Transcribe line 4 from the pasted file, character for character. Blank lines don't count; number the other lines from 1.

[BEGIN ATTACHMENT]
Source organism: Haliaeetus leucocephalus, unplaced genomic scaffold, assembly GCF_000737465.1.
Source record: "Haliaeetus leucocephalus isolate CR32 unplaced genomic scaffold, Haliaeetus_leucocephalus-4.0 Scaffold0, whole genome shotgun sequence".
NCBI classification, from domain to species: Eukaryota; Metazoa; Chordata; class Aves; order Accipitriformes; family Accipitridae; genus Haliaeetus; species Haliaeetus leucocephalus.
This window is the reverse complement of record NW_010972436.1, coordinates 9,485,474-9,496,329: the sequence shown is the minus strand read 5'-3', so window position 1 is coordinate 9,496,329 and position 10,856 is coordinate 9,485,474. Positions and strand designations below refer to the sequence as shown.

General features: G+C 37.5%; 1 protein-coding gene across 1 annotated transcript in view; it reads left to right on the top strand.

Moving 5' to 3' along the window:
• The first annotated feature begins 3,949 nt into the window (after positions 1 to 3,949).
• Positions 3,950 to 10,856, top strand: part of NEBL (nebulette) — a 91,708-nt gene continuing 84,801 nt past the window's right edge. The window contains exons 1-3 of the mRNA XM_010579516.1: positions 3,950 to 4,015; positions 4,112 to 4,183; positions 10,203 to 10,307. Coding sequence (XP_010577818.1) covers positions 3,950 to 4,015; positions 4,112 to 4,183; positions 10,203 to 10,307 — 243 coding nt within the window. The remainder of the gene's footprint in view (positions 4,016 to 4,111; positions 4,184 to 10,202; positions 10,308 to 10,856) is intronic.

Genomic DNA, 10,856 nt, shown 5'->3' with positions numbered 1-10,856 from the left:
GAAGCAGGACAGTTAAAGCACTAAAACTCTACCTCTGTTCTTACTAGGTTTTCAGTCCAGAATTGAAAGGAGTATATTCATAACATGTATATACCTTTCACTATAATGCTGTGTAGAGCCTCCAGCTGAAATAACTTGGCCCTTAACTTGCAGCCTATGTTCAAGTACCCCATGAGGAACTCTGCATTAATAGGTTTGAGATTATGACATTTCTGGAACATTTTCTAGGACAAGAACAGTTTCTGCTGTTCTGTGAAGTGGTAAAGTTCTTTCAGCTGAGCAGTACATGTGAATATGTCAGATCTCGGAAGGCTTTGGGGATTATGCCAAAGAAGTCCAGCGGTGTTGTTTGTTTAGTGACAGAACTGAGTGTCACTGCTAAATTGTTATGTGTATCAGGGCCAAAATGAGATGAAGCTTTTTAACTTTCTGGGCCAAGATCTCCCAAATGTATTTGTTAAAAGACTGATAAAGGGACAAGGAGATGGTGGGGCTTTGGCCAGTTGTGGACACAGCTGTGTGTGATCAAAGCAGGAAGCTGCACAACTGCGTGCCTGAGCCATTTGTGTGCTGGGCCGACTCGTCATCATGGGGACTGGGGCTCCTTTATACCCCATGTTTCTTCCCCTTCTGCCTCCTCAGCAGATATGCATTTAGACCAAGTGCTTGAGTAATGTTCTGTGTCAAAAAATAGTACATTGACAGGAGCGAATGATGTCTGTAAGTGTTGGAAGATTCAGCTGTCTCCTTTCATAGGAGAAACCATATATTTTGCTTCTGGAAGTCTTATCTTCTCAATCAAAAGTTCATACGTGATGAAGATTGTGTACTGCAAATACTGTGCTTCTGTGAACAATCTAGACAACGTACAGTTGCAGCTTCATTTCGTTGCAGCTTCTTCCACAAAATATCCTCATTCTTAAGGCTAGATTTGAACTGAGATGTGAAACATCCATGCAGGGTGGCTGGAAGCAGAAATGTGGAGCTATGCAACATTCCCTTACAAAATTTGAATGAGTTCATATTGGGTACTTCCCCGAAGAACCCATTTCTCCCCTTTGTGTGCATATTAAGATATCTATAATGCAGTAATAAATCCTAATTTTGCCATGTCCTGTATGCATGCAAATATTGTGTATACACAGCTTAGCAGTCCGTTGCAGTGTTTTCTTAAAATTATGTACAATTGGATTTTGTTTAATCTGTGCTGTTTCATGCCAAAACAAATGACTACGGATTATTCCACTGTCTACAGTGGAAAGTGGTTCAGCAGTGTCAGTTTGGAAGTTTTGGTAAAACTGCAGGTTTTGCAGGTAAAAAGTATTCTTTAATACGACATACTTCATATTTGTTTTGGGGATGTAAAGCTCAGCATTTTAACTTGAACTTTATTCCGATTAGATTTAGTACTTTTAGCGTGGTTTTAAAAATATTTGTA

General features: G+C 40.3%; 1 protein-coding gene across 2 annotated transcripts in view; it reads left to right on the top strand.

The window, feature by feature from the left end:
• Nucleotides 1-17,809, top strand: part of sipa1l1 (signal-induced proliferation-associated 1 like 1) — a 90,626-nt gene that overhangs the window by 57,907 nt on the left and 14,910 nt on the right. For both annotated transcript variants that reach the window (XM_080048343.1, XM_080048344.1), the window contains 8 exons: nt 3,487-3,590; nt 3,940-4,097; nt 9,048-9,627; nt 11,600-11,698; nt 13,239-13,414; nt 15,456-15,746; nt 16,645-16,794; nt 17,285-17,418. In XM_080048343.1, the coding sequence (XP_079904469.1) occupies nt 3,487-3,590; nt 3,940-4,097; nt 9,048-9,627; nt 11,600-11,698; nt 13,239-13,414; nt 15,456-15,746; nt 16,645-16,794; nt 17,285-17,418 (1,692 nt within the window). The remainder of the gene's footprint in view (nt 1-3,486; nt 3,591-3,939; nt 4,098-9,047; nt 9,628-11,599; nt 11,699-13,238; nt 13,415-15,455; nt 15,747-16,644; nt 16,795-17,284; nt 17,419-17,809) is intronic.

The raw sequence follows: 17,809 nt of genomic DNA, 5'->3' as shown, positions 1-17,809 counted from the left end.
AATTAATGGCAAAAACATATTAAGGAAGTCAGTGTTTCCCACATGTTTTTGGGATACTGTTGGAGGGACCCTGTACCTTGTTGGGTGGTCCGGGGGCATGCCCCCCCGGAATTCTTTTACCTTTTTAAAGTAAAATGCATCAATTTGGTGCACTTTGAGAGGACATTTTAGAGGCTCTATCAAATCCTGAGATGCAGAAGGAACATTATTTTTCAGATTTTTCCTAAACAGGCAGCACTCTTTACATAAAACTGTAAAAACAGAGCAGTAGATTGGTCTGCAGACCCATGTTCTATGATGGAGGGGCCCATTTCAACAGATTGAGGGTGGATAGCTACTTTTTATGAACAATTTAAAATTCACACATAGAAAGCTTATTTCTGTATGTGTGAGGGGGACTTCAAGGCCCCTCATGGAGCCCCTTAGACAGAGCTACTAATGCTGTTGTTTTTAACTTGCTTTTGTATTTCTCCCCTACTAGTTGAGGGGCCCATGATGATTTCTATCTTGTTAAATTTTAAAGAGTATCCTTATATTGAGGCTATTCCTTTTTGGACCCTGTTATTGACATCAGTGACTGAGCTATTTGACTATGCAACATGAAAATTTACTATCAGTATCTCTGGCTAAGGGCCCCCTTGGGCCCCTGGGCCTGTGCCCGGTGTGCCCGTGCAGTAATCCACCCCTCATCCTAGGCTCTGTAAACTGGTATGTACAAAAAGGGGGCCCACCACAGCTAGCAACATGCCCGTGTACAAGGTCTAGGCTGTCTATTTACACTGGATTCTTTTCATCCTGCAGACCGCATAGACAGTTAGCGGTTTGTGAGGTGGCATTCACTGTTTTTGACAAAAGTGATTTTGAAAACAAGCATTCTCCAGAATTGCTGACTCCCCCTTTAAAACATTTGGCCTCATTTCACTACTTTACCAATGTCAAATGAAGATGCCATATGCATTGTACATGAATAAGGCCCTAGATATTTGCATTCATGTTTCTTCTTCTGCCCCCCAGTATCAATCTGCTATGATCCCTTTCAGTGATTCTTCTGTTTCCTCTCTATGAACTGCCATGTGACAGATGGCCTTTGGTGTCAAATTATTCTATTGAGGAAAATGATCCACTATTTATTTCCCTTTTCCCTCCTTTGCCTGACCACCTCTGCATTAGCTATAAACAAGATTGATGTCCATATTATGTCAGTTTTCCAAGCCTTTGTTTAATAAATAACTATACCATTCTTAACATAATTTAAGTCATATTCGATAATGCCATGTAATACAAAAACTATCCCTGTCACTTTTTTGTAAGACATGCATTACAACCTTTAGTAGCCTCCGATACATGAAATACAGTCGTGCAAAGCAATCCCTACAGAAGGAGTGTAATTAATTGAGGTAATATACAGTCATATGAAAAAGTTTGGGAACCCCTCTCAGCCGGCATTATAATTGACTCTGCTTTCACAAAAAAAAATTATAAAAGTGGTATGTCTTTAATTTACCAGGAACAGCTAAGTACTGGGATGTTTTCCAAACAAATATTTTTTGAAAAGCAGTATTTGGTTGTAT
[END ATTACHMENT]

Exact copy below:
This window is the reverse complement of record NW_010972436.1, coordinates 9,485,474-9,496,329: the sequence shown is the minus strand read 5'-3', so window position 1 is coordinate 9,496,329 and position 10,856 is coordinate 9,485,474. Positions and strand designations below refer to the sequence as shown.